On his own ever so briefly, Din starts to let go of the rules. He’s fine with donning Imp armor, even going as far as to take off his helmet in front of the enemy to be able to access the records that will reveal Moff Gideon’s location. Having Mayfield along felt like a cheap guest star move, but he really grounds the stakes. Is Din really no different for wanting to do whatever it takes to save his little green friend? In the end, they both need to sleep at night, and seeing Bill Burr help grow Mayfield into a rounded individual with actual principles was a treat to witness.
There are so many great moments in this season, for both old and new Star Wars fans alike, but nothing compares to the grand finale. The stage is set, as Din, Boba, Cara Dune, and Fennec capture a Lambda Shuttle and enlist the help of Bo Katan as she has the ability to help take down Gideon. Bo is pretty shy about the Dark Saber itself, perhaps out of the fear that Din might take that chance away from her. All she’ll say is that she needs to be the one to do it.
Of course, that doesn’t quite work out, and while most of the storming of Gideon’s cruiser goes successfully, Din is almost overpowered by one Dark Trooper before dispatching it and the rest. He foolishly believes he’ll be able to just take Grogu back, and ends up in a really brutal fight between the Dark Saber and Din’s Beskar Spear. I noticed that he was holding it backwards, but maybe it’s a technique I’m not familiar with. I love the sound of a blade hitting Beskar, the tone of the ringing is really satisfying.
This wasn’t to Gideon’s plan, but Giancarlo Esposito really played up the mustache twirling for this. He revels in sewing the discord between Bo and Din, as she wrestles with this hitch in the plan. Before they can address it, the Dark Troopers return and setup for an epic confrontation that will leave everyone dead. But then, the moment that everyone has been thinking about arrived. The windows reveal a lone X-Wing, a solitary figure emerges and a blade appears, cutting down the fearsome droids left and right. A flash of green, and that signature belt covered in that dark cloak, a single black glove pulling droids left and right tells you all you need to know.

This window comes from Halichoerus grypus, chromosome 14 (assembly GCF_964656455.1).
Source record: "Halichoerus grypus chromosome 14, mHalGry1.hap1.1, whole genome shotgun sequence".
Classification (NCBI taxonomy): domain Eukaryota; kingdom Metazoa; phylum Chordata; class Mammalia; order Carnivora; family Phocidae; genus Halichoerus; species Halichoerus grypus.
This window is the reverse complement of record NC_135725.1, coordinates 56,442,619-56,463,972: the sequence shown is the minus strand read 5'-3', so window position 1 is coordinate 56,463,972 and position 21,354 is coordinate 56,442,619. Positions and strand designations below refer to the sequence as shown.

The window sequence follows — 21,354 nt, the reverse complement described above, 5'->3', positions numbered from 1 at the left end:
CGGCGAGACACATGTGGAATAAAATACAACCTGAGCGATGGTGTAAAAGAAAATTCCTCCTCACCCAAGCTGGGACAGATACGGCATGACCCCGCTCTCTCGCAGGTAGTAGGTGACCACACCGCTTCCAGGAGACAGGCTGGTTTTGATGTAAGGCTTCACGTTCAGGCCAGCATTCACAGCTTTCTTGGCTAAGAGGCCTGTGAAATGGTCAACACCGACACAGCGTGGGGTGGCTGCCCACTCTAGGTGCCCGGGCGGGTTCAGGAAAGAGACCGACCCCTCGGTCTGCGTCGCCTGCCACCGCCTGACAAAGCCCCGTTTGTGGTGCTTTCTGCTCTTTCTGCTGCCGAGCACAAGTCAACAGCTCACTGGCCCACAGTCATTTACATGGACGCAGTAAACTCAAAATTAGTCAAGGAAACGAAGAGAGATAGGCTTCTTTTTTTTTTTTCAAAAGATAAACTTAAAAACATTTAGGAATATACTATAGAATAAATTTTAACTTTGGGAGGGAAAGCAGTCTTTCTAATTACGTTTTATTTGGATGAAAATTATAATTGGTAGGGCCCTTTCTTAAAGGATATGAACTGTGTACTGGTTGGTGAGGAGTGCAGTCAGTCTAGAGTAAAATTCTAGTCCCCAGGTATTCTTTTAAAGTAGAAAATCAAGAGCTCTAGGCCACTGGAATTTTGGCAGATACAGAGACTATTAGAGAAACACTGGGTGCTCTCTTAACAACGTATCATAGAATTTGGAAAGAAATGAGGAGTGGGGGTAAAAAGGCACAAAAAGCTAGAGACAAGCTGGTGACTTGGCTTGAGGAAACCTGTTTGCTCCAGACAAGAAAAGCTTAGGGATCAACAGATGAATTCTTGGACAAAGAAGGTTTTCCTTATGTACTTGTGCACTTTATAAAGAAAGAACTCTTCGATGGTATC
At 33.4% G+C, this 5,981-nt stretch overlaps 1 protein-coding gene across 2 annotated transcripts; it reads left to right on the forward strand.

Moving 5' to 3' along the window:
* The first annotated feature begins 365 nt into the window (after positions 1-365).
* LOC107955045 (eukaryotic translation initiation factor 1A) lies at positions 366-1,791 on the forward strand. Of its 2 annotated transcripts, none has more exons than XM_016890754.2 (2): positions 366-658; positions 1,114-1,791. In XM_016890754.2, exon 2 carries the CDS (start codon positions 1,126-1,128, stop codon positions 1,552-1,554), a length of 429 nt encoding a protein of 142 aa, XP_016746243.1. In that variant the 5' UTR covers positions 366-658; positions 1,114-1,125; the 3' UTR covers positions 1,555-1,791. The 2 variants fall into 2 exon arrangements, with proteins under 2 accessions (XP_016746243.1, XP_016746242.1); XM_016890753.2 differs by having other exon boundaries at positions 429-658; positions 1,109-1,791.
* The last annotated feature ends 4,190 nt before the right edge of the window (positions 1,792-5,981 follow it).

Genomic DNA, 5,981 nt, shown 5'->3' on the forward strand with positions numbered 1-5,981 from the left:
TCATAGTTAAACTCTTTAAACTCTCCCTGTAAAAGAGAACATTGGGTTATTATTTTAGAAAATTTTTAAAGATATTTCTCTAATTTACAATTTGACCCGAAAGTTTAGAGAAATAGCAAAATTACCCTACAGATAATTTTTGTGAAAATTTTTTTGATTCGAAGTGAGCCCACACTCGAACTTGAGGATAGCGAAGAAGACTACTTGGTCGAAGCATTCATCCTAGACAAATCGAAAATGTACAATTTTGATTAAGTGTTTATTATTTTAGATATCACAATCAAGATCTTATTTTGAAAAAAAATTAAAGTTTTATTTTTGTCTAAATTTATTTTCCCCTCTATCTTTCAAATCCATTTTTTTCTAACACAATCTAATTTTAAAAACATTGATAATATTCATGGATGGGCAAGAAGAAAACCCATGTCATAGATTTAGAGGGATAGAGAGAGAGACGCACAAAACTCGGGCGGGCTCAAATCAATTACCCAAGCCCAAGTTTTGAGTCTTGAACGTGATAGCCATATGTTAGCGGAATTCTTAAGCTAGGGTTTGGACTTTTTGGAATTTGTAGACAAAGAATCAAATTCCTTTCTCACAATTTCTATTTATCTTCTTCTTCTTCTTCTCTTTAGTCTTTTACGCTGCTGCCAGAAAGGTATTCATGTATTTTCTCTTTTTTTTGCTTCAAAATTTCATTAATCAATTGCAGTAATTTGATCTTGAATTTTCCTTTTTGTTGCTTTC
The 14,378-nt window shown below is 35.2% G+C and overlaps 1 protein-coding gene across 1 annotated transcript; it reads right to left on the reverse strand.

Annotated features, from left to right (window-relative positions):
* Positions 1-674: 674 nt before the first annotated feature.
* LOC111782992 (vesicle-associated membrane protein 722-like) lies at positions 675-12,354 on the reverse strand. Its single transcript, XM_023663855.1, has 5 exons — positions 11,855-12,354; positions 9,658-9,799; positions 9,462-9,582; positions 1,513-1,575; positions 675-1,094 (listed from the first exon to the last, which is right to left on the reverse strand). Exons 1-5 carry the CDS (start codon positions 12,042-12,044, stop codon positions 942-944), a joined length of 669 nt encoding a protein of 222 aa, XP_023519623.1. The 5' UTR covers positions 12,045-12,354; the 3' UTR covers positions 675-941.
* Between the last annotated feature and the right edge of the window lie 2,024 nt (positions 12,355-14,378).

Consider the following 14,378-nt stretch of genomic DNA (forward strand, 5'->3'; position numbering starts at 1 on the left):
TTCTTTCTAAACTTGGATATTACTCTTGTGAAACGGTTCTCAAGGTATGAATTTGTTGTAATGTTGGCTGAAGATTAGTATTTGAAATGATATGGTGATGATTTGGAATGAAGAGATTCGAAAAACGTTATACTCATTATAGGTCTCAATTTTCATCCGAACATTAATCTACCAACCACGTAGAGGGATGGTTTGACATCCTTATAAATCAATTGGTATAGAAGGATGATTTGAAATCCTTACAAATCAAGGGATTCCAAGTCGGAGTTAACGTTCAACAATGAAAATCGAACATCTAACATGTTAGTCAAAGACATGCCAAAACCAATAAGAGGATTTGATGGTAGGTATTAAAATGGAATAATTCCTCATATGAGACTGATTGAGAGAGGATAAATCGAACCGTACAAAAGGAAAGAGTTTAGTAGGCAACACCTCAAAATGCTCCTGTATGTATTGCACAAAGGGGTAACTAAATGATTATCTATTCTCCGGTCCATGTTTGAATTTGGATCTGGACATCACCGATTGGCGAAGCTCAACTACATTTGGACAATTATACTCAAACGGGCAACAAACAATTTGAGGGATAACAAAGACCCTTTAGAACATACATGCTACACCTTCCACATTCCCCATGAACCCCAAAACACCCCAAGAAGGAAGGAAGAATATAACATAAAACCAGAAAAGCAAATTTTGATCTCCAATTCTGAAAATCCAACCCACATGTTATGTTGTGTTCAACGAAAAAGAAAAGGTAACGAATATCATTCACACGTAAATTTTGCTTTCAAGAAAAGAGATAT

In an attack that very well mirrors his father’s assault during Rogue One, Luke slices through all of the enemy droids, as if they were paper. When he unveils himself as a Jedi Master, unhooded and we bask in Luke’s presence once more, it all comes to a head. Grogu, as described by Ahsoka, is too powerful to be left untrained, but we can’t bare to let him go. He’s just too sweet and pure, but in our hearts we know that he doesn’t belong among all the danger in Din’s life. In the end, Luke is the best person to train him at this time.
Now comes the point where Din’s entire worldview is reset, and he takes his helmet off to look Grogu in the eyes for once. We see this foreshadowed when Din peeks the helmet to take a sip of broth, but this is so much more meaningful. Grogu reaches out to touch his father, seeing him truly for the first time. What must have been running through his tiny mind. You can see Grogu is full of fear, and hearing Din tell him not to be afraid broke my heart, as that same tragic fear broke Anakin all the same.
R2, in classic R2 fashion, utterly refuses to stay on the ship and his presence is what seems to excite and relax Grogu. They share what is in my opinion the most important dialogue in the entire show. You and I just can’t translate it, that’s all. Does anyone speak Bacchi?
Luke takes Grogu to his temple, and they leave with Grogu looking back to Din the entire time. Din looks so different without the helmet, so vulnerable as he looks on to his son. Taking that off is the ultimate act of vulnerability for Din to show to Grogu, and it’s written plain as day on his face. We’re all going to miss that little guy until we next get to see him, as much as Din will.
Season 2 set out to bring us closure to Din’s story as he understood it in Chapter 1. He no longer needs to believe that the code is his life, he now has a family of people he can rely on that are closer to him than many others he’s known growing up in the Covert. Mandalorians are stronger together but it is not the rules that make you Mandalorian. Din can finally breathe fresh air without fear of reprisal or shame. He learns that the rules he thought he was meant to follow, in order to belong, aren’t what matters.
What matters is the people you’re willing to care for, and what you’re willing to do for them as a result. Most importantly, sometimes you need to let go of someone in order to let them become the best they possibly can be. Attachment can sometimes hold them back, but that’s no reason to stay completely removed from their life either. It is difficult when you love someone to do something that you know benefits them more than yourself, but that’s what true compassion entails; a need to do what’s best for those you care about, so long as you’re ready to truly do so for their sake without expectation.
The Din we met in Chapter 1 would’ve never bothered, but I’m proud of how far he’s come in that time as a father, as a man, but most importantly, as a Mandalorian.
The Mandalorian returns to Disney Plus on December 25, 2021.